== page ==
Mapping the Forgotten CTA "L" Stations

I haven't really discussed much about the CTA's rail lines, short for the Chicago Transit Authority, and its history on this blog for two reasons. One is that many historians and the Illinois Railway Museum have done a tremendous job of preserving its history, as well as discussing it and the other interurban lines around Chicago in various blogs, most notably The Trolley Dodger and the Chicago-L, among others. 

Isabella Station, now closed, once on the present-day CTA Purple Line. Tim Collins photo collection, and CTA Archives.

The second, and probably larger reason, is that the entire system's history is actually quite complex; what is now composed of a system of color-coded lines comes from several different systems and branches that have merged into the current Chicago Transit Authority over time. I do my best not to discuss things I'm not certain about, and of course if I'm wrong about the slightest fact, an army of railroad historians will be rushed to my location to correct me as soon as humanly possible. 

Image: Kostner Station from the Eisenhower Expy. Google Street View Image

But after driving into the city for the better part of the last two years and observing the above station on my drive in, I was left with a thought in my head I could no longer ignore...namely, how long has that station been closed? (1973). Why did it close? How many more abandoned train stations exist along the CTA?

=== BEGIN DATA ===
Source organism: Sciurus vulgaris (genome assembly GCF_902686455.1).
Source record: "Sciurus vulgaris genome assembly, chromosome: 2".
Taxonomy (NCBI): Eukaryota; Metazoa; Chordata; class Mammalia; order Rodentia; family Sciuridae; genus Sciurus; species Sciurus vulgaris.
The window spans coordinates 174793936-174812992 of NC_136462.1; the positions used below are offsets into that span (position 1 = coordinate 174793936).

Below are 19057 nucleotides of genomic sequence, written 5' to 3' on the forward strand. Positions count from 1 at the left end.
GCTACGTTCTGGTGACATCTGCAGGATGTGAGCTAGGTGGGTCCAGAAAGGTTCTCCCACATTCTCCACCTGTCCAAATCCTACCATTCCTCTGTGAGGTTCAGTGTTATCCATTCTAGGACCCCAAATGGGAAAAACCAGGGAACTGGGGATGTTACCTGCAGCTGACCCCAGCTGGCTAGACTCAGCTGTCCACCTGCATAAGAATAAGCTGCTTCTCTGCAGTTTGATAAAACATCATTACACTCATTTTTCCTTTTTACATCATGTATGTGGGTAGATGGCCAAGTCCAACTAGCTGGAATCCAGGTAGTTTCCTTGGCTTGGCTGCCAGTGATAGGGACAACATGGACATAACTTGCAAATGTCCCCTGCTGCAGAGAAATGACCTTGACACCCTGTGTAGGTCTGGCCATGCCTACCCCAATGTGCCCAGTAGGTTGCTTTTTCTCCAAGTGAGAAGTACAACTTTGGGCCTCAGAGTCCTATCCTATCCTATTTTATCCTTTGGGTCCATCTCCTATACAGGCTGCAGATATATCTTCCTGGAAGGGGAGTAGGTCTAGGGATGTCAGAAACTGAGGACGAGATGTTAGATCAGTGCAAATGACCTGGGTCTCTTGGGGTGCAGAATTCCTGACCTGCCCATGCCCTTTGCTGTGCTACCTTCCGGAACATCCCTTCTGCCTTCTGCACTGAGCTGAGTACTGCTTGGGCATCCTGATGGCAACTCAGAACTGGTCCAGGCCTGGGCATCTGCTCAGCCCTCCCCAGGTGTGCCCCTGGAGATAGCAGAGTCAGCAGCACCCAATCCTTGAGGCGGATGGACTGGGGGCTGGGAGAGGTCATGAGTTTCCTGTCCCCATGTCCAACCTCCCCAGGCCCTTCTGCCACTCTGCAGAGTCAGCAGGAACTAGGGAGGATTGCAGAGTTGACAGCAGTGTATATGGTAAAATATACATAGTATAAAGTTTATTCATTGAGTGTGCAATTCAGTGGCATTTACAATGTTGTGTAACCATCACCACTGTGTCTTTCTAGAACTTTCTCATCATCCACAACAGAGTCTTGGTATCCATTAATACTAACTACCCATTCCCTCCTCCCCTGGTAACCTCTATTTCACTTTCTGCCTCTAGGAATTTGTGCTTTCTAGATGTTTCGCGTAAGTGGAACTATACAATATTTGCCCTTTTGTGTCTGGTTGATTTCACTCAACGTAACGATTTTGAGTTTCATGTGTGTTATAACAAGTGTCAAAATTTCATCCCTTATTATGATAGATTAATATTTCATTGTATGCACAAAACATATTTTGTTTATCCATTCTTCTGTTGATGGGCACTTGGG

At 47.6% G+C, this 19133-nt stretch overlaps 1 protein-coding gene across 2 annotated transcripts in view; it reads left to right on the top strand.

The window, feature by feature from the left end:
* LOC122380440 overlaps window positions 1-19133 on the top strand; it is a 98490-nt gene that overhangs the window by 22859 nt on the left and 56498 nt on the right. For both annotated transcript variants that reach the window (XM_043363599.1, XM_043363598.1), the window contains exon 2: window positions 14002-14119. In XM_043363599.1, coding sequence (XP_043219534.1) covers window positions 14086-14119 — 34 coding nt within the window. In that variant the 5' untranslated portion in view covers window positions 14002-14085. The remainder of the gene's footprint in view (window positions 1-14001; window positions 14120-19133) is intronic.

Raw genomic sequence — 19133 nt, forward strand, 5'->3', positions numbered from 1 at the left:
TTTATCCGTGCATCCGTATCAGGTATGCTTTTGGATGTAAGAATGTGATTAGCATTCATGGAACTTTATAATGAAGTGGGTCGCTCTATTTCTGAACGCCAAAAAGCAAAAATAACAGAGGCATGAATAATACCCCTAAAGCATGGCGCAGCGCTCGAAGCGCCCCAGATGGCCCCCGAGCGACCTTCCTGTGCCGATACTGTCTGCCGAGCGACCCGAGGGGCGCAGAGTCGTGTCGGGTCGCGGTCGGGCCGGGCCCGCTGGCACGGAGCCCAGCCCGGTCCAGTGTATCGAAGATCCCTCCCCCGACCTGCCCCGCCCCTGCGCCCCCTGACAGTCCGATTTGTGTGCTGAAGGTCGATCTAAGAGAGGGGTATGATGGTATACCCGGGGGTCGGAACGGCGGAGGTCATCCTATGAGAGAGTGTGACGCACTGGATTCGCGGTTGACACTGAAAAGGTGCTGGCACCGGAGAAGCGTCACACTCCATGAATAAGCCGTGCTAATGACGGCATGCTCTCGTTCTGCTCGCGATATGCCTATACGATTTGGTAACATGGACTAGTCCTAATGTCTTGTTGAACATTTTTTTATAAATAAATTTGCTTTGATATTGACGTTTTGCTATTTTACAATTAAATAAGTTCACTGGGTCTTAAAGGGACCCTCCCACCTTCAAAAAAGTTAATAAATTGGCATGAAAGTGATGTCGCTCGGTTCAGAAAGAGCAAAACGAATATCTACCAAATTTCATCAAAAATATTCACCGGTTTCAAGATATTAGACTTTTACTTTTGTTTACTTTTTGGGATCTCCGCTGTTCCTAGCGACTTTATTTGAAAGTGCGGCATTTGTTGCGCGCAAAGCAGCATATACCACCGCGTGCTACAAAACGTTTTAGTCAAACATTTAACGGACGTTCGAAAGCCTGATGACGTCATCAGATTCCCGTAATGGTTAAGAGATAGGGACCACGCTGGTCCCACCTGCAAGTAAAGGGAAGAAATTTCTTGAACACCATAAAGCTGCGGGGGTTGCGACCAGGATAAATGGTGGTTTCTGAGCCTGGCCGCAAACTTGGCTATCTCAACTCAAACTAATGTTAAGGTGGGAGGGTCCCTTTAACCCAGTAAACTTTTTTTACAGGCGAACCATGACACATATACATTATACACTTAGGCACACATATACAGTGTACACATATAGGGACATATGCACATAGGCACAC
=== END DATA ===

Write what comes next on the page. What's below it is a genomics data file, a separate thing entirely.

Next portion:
The above blogs and the railway museum are excellent spots for information, and without them I would not have been able to complete this map, but they are hard to analyze if you're thinking in terms of place of these stations. Thus, I decided to create my own map of Abandoned or Closed CTA Stations, embedded below.

As our abandoned railroad lines map focuses on just that, abandoned lines, I wouldn't be able to add the Kostner Station, as the Blue Line is still running 24/7/365. 

A 1933 Map of Chicago and Suburban Rapid Transit via

So the following map includes all current CTA trackage, as well as the stations along the abandoned branches of the system, and when these stations were closed. My hope is that this map will help tell the story of the CTA as I best know how, by plotting points!

Each of the points in the map are labeled according to the symbology of their respective current CTA line, with abandoned lines in gray. 

As with any of my maps, feel free to email to provide more information or submit an addition/correction. 

Thanks as always for reading!


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